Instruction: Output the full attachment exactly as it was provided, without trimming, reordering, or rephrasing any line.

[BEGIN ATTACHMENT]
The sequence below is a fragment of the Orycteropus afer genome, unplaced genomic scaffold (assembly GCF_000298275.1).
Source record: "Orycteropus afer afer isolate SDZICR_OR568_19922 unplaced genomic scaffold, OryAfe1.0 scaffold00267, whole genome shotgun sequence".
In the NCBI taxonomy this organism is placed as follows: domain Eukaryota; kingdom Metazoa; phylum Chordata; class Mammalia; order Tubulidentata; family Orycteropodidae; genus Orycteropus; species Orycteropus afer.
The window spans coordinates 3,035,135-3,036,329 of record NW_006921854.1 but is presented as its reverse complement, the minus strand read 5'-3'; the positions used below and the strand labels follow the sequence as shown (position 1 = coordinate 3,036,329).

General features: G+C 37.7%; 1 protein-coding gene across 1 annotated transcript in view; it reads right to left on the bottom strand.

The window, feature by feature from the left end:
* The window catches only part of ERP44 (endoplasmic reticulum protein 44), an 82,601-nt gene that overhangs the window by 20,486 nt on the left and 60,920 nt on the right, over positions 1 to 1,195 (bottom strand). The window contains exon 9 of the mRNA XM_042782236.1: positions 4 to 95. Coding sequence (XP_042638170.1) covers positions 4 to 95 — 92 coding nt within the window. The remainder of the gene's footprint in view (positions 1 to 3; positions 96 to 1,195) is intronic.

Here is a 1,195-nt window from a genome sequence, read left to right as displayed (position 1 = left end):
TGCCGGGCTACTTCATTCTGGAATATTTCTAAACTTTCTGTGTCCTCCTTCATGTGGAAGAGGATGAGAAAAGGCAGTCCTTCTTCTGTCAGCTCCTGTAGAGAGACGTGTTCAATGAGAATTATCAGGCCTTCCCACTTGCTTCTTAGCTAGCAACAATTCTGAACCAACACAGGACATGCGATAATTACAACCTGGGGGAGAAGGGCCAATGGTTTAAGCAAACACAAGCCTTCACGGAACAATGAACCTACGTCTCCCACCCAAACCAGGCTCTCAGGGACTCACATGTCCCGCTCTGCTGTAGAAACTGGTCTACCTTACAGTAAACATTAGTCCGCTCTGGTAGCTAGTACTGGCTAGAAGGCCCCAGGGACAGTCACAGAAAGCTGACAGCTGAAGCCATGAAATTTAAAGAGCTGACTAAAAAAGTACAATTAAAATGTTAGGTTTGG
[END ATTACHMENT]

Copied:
The sequence below is a fragment of the Orycteropus afer genome, unplaced genomic scaffold (assembly GCF_000298275.1).
Source record: "Orycteropus afer afer isolate SDZICR_OR568_19922 unplaced genomic scaffold, OryAfe1.0 scaffold00267, whole genome shotgun sequence".
In the NCBI taxonomy this organism is placed as follows: domain Eukaryota; kingdom Metazoa; phylum Chordata; class Mammalia; order Tubulidentata; family Orycteropodidae; genus Orycteropus; species Orycteropus afer.
The window spans coordinates 3,035,135-3,036,329 of record NW_006921854.1 but is presented as its reverse complement, the minus strand read 5'-3'; the positions used below and the strand labels follow the sequence as shown (position 1 = coordinate 3,036,329).

General features: G+C 37.7%; 1 protein-coding gene across 1 annotated transcript in view; it reads right to left on the bottom strand.

The window, feature by feature from the left end:
* The window catches only part of ERP44 (endoplasmic reticulum protein 44), an 82,601-nt gene that overhangs the window by 20,486 nt on the left and 60,920 nt on the right, over positions 1 to 1,195 (bottom strand). The window contains exon 9 of the mRNA XM_042782236.1: positions 4 to 95. Coding sequence (XP_042638170.1) covers positions 4 to 95 — 92 coding nt within the window. The remainder of the gene's footprint in view (positions 1 to 3; positions 96 to 1,195) is intronic.

Here is a 1,195-nt window from a genome sequence, read left to right as displayed (position 1 = left end):
TGCCGGGCTACTTCATTCTGGAATATTTCTAAACTTTCTGTGTCCTCCTTCATGTGGAAGAGGATGAGAAAAGGCAGTCCTTCTTCTGTCAGCTCCTGTAGAGAGACGTGTTCAATGAGAATTATCAGGCCTTCCCACTTGCTTCTTAGCTAGCAACAATTCTGAACCAACACAGGACATGCGATAATTACAACCTGGGGGAGAAGGGCCAATGGTTTAAGCAAACACAAGCCTTCACGGAACAATGAACCTACGTCTCCCACCCAAACCAGGCTCTCAGGGACTCACATGTCCCGCTCTGCTGTAGAAACTGGTCTACCTTACAGTAAACATTAGTCCGCTCTGGTAGCTAGTACTGGCTAGAAGGCCCCAGGGACAGTCACAGAAAGCTGACAGCTGAAGCCATGAAATTTAAAGAGCTGACTAAAAAAGTACAATTAAAATGTTAGGTTTGG